The Firm | Critical Review by Bill Brashler

This literature criticism consists of approximately 2 pages of analysis & critique of The Firm.
This section contains 596 words
(approx. 2 pages at 300 words per page)
Buy the Critical Review by Bill Brashler

Critical Review by Bill Brashler

SOURCE: "Corporate Lawyers Who Lead Wild Lives," in Chicago Tribune—Books, February 24, 1991, p. 6.

Brashler is an American novelist, short story writer, biographer, and critic. In the following review, he praises Grisham's characterizations and literary strategy in The Firm.

Love a lawyer—no easy task in these litigious times—and you are usually enamored of a trial lawyer. At least in literature, where the zealous defender or prosecutor pursues the law in its purest form and shines on the page. Corporate and tax attorneys, those steel-lapeled "of counsels," usually languish in mahogany suites, out of metaphor's eye.

But that was before L.A. Law and other entertainments came along and somehow injected intrigue and spice into the lives of those on retainer. They do have blood as well as billable hours, as it turns out.

John Grisham's The Firm takes things a step further. It gives us Bendini, Lambert & Locke, a smug, rich Memphis, Tenn., tax firm so corrupt it makes the sleaziest ambulance chaser look honorable.

Bigwigs from BL&L appear on page one of this adept first novel as they try to recruit young Mitch McDeere, one of Harvard Law School's brightest. "It's an impressive firm, Mitch," says senior partner Oliver Lambert. "We're small and we take care of each other."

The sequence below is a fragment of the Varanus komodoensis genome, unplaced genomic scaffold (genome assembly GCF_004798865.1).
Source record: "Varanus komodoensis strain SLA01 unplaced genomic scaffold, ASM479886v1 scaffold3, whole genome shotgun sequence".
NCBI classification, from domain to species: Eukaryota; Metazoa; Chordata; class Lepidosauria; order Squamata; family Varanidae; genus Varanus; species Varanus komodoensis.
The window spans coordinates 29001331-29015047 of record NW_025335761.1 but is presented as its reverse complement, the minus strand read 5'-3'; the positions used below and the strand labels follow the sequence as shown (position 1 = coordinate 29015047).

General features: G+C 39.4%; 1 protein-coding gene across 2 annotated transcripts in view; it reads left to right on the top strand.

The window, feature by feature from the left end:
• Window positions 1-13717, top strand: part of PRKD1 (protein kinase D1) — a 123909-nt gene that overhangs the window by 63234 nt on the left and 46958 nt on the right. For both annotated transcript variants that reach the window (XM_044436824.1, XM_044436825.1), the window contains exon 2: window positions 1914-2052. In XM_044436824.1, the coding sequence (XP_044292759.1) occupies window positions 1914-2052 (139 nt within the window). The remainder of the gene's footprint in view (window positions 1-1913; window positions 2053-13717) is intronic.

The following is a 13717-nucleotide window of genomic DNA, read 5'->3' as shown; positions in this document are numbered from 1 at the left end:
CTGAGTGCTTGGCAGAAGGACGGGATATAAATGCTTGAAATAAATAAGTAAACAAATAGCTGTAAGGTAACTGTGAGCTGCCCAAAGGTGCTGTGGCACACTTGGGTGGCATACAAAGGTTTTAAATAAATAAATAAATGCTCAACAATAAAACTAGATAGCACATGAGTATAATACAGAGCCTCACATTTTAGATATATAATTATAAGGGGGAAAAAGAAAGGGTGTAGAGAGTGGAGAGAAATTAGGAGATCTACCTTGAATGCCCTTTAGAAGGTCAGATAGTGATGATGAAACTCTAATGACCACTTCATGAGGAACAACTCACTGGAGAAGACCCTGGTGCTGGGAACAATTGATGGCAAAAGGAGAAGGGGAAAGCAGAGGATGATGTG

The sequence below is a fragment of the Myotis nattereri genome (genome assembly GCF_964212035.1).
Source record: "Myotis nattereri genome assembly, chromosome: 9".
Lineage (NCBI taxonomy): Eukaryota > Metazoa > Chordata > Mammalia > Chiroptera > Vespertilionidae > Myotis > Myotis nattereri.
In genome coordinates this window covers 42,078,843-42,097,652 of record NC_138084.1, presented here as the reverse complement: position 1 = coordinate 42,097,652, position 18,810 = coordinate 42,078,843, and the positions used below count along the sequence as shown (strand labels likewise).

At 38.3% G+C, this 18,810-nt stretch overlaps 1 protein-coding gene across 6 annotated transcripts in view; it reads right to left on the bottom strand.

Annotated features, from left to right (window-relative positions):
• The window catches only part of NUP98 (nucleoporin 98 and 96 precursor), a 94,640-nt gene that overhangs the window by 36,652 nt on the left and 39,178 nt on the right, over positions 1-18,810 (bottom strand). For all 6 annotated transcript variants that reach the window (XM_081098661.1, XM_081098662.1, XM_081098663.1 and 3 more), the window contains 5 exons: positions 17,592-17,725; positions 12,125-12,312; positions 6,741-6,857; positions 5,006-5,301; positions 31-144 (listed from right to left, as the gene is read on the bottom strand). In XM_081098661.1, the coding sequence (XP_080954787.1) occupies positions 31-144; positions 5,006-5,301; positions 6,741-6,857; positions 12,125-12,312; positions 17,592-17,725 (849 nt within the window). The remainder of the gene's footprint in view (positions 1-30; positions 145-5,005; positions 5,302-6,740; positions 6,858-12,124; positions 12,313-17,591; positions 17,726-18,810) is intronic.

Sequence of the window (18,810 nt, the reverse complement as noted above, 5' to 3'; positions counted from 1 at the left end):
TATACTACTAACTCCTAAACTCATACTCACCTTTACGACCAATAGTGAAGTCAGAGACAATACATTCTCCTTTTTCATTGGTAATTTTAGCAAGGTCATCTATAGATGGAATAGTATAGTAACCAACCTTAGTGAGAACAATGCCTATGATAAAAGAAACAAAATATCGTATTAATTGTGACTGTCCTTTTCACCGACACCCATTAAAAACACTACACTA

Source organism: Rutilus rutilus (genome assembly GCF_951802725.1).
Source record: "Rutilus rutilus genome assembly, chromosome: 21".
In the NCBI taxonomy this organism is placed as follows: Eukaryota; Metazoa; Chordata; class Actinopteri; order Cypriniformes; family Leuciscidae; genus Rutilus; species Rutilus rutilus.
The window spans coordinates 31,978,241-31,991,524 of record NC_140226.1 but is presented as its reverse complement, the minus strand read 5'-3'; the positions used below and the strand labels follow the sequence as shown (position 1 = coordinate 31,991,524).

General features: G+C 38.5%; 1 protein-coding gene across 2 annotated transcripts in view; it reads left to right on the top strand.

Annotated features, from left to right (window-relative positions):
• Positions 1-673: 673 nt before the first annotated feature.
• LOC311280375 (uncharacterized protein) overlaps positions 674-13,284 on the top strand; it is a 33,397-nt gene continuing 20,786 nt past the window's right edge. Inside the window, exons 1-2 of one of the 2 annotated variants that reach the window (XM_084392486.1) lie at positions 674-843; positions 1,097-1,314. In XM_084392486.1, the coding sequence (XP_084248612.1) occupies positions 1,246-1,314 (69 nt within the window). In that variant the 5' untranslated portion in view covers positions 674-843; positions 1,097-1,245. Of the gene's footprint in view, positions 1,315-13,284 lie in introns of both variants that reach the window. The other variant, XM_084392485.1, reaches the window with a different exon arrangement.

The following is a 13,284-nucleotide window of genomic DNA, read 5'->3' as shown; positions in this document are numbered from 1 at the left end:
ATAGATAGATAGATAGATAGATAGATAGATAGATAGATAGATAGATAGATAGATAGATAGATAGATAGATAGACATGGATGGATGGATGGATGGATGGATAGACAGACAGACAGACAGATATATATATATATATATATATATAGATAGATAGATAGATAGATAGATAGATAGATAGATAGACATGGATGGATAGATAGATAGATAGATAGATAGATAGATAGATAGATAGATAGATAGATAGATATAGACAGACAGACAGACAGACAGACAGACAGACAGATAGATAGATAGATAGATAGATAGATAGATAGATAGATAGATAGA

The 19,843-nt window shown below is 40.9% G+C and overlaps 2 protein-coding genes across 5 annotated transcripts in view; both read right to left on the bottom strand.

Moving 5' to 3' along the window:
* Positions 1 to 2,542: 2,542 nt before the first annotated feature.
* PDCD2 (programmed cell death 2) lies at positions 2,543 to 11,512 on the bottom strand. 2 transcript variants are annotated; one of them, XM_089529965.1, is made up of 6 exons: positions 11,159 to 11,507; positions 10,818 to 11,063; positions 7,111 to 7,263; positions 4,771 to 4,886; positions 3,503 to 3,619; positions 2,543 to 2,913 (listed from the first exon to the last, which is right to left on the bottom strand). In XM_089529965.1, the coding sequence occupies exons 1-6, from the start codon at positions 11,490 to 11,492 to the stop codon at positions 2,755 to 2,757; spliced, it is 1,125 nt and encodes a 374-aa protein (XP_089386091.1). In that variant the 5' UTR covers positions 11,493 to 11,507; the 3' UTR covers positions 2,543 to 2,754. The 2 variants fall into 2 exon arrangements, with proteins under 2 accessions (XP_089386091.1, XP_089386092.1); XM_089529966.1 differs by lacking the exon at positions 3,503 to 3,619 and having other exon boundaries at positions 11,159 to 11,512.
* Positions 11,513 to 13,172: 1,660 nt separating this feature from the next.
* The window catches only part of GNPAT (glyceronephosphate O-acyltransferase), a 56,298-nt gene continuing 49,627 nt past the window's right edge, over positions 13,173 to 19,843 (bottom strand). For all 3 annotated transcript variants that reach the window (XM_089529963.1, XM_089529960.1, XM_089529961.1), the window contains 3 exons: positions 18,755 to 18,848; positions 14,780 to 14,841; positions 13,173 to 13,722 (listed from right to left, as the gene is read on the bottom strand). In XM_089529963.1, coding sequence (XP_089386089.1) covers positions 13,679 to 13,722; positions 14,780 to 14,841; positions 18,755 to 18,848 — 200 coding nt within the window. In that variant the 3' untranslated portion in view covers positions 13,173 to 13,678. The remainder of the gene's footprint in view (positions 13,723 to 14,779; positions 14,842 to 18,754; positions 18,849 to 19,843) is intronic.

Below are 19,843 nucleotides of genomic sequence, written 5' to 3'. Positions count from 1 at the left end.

Do they ever. Their offer is $80,000 plus bonuses, a low-interest mortgage loan and a leased BMW. In return, McDeere simply has to work his tail off—70-hour weeks are expected—and toe the firm's line. By 45, he'll be a multimillionaire.

Of course, all this is too good to be true. Then again, so is Mitch McDeere. Brilliant, tireless, witty and married to a looker, he also wows the firm's most insufferable partners and bills great heaps of hours.

Imagine McDeere's surprise when he is approached by an FBI agent who tells him that his new firm is rotten to its wingtips and that the recent vacation deaths of two partners were not accidental. The firm, McDeere later learns, is an active front for a Chicago—where else?—crime family.

Grisham is a criminal defense attorney in Mississippi—how does he know so much about the corporate law types?—and The Firm works on just about every level. Though it asks the reader to chew large chunks of disbelief in the name of collusion, conspiracy and ruthlessness, it makes up for that with savvy, crisp portraits of lawyers on the make. And McDeere is a likeable straight arrow who—even though he joined this crew in the first place—throws just enough back at his bosses to put us on his side.

What is impressive about the narrative is Grisham's ability to show us the schemes of the bad guys along with those of the innocents. This is not a mystery, but a well-paced and, at times, harrowing thriller. We are a small half-step ahead of McDeere and wife, but at the mercy of the villains and the train of events.

Grisham's villains shine, mainly because he has given them dimension and intelligence. The FBI's hat is not totally white; and even McDeere has his own agenda when things get tight.

There are glitches, however. We are to believe that the firm's lethal agents see and hear McDeere wherever he goes, yet he somehow conveniently manages to meet secretly with his few confederates and plan his survival. There is also a delicious diet of coincidence that books like this depend on.

But none of the nits, and the absence of even a grain or two of humor, keeps The Firm from reading like a whirl-wind. Grisham knows his lawyers and hands them their just desserts. And how often does that happen?

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This section contains 596 words
(approx. 2 pages at 300 words per page)
Buy the Critical Review by Bill Brashler